The left side displays script code 602 written by the programmer. The code 602 is a series of instructions that function to map fields of the data source to target variables. For example, variable ‘T.ORU_LastName’ is being mapped to PID [5][1][1] in line 604. The real contents of each field of the data source are displayed as annotations 606 to the user in the code editor 104. Thus, a user is able to see the exact contents of the field of the data source that has been mapped to a target variable. For example, the annotations 608 clearly show the contents of the data source.

FIG. 6 shows how data are passed from the main function 616 into a sub-function 630 to display annotations within the sub-function. In this example, the data source is an X12 document. In alternative embodiments, the data source will be a Digital Imaging and Communications in Medicine (DICOM) header, a JavaScript Object Notation (JSON) message, a SWIFT transaction (or message), an Electronic Data Interchange For Administration Commerce and Transport (EDIFACT) document, an Extensible Markup Language (XML) document, or one of the other data sources utilizing a similar electronic data interchange standard.

In more detail, as the user enters text into the code editor 104, the script is automatically compiled and executed until a breakpoint at the cursor is reached. Having the breakpoint at the cursor causes the program to be continually compiled and executed, but the code editor 104 still retains the traditional functionality of a code editor because the script always stops at the cursor. Thus, a user can move from line to line and edit different sections within the code editor 104 and the script will automatically be compiled and executed to wherever the cursor is located, in the current embodiment. The script, however, will always pause at the breakpoint to allow the user to enter text into the code editor 104.

The compiling and execution of the code begins with the main function 616. Typically, a main function provides high level organization of the overall program and any sub-functions. In a preferred embodiment, the main function 616 is called with real data 618 from a data source and specifically real messages 110. In another embodiment, the data source is accessed in a sub-function within the programmable code.

During execution of the script, the main function 616 loads two files 620, 622 that correspond to the table schema and data source schema 109 to supply a definition of the expected fields and their definitions. In this example, the first schema file 620 is loaded to supply information pertaining to the data source and the second schema file 622 is loaded to supply information pertaining to the table of target variables. Without the schema files 620, 622, the data from the data sources and the table of target variables would just be an unintelligible grouping of data.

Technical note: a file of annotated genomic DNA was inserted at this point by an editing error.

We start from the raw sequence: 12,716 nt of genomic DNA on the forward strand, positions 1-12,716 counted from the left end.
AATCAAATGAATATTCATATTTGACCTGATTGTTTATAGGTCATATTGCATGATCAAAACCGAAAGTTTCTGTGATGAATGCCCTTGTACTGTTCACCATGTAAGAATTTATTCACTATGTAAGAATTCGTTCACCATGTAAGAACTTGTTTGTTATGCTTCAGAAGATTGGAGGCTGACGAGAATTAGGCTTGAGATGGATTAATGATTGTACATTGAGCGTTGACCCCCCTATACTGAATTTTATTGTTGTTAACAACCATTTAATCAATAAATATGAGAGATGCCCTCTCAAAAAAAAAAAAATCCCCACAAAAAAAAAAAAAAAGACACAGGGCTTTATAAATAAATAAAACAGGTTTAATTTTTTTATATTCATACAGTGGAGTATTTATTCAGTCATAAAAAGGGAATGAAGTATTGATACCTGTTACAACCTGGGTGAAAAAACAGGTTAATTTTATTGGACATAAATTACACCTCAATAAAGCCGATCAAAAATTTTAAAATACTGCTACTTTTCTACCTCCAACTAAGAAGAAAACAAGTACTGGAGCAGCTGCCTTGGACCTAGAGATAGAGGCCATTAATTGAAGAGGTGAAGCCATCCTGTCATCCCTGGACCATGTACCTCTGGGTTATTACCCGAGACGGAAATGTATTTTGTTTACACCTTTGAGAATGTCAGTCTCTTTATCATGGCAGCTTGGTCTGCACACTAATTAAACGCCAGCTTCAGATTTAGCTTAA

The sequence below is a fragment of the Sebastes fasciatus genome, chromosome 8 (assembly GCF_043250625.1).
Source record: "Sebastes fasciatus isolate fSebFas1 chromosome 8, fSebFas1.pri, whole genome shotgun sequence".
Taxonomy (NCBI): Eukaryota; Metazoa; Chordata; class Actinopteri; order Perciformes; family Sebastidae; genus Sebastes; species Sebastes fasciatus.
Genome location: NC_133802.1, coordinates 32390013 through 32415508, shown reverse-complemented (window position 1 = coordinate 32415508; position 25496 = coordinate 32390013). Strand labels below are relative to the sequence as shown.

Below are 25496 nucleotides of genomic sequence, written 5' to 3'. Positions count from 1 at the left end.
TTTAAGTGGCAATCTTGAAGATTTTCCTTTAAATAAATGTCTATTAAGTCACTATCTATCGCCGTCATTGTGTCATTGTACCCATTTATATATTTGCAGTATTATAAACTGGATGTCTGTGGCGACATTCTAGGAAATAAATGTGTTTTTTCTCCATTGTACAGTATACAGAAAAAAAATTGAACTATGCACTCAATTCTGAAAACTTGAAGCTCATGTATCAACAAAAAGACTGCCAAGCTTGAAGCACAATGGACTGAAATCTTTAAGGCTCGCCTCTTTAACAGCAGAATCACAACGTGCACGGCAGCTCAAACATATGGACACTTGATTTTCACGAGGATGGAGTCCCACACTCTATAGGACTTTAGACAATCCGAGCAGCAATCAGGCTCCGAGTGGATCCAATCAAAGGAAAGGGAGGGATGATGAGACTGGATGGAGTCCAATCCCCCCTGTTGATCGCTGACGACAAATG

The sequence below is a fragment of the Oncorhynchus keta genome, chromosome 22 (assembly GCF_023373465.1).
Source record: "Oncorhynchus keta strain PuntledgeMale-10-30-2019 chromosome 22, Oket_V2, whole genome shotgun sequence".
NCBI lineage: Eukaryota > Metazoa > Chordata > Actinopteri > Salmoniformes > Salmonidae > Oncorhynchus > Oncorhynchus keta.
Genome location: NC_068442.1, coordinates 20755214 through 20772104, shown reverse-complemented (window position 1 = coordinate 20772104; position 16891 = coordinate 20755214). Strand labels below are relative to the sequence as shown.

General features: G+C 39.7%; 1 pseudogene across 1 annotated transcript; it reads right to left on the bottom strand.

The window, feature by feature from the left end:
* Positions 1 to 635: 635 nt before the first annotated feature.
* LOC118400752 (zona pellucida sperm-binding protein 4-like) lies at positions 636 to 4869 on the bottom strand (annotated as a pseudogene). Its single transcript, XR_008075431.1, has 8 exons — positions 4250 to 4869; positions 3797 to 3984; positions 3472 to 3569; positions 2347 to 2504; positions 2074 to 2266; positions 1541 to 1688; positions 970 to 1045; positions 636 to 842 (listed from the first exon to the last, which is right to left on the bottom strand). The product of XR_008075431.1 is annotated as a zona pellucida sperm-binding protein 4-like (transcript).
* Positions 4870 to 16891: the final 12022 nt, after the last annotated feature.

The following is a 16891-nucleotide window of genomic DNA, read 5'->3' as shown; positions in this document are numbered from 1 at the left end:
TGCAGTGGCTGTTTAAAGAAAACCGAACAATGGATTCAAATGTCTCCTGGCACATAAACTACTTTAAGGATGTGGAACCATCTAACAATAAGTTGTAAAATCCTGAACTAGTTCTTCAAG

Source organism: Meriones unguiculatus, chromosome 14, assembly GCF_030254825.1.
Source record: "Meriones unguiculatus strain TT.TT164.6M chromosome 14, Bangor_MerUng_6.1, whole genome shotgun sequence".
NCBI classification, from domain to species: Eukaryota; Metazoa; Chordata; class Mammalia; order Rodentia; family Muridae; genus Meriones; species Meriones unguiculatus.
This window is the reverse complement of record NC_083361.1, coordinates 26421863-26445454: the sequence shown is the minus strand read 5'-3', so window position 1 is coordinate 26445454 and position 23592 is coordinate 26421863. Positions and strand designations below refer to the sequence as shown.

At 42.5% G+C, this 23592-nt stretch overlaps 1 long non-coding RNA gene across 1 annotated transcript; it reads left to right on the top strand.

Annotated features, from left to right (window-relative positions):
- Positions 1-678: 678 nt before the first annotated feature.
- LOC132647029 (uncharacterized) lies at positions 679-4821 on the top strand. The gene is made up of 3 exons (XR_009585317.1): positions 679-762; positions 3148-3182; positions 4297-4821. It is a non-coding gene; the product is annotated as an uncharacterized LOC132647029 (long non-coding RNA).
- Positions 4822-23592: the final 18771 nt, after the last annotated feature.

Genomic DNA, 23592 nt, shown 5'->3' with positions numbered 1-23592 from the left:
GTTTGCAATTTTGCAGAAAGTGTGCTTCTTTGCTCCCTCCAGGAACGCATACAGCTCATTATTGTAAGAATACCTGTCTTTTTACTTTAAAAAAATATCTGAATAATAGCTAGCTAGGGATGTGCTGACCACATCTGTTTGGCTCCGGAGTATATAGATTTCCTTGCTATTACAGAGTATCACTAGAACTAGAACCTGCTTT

Based on the information provided by the schema files 620, 622, the main function 616 creates a variable 619 that stores the parsed message data from the data source and another variable 621 that stores the table of target variables. Generally, the data are stored as a hierarchical tree that is separated into many different segments. The different segments are comprised of many different data fields that are organized in a specific order. The specific order and the expected contents of the field are dictated by the schema 109 and the electronic data interchange standard.

Once the data 618 from the data source has been accessed and parsed in the main function 616, the data are then displayed as an annotation 646 beside the code in the code editor 104.

Moreover, displaying annotation in sub-functions only requires passing the desired data into the sub-function. For example, main function 616 makes a call to function ‘parseTS’ 630 and passes in two variables ‘In.GrpTS’ and ‘Out’. The data are then displayed as an annotation 642 in the sub-function 630. Now, the data can easily be verified by the programmer-user comparing the annotations 642 in the sub-function with the annotations 648 in the main function.

FIG. 7 illustrates an example of how the annotations also display the different fields of the data source as a node tree with multiple branches.

The left side contains the same written code as in FIG. 5. In this example, however, the annotations that are displayed in the code editor 104 appear as a node tree 704. A node tree is a way to visually represent the hierarchical nature of data structures that are typical of electronic data interchange standards. There are many different types of nodes such as parent nodes, child nodes, sibling nodes, uncle node, root nodes, and leaf nodes (or end nodes). The different node types describe the hierarchy of the segments. For example, a root node is node that has no superior node and a leaf node (or end node) is a node that has no subsequent child node. Similarly, the connections between the parent nodes, children nodes, and root nodes make up the branches of the tree.

Displaying the data fields in annotations as a node tree provides a visual representation of the hierarchal structure of the data. For example, the expression ‘PID[5][1][1]’ at line 710 is clearly understood to be from the ‘PID’ segment 702, from the fifth data field (Name) 704, first sub-field (FamilyName) 706, first sub-sub-field (Surname) 708. Additionally, the content of the data field 712 is also displayed.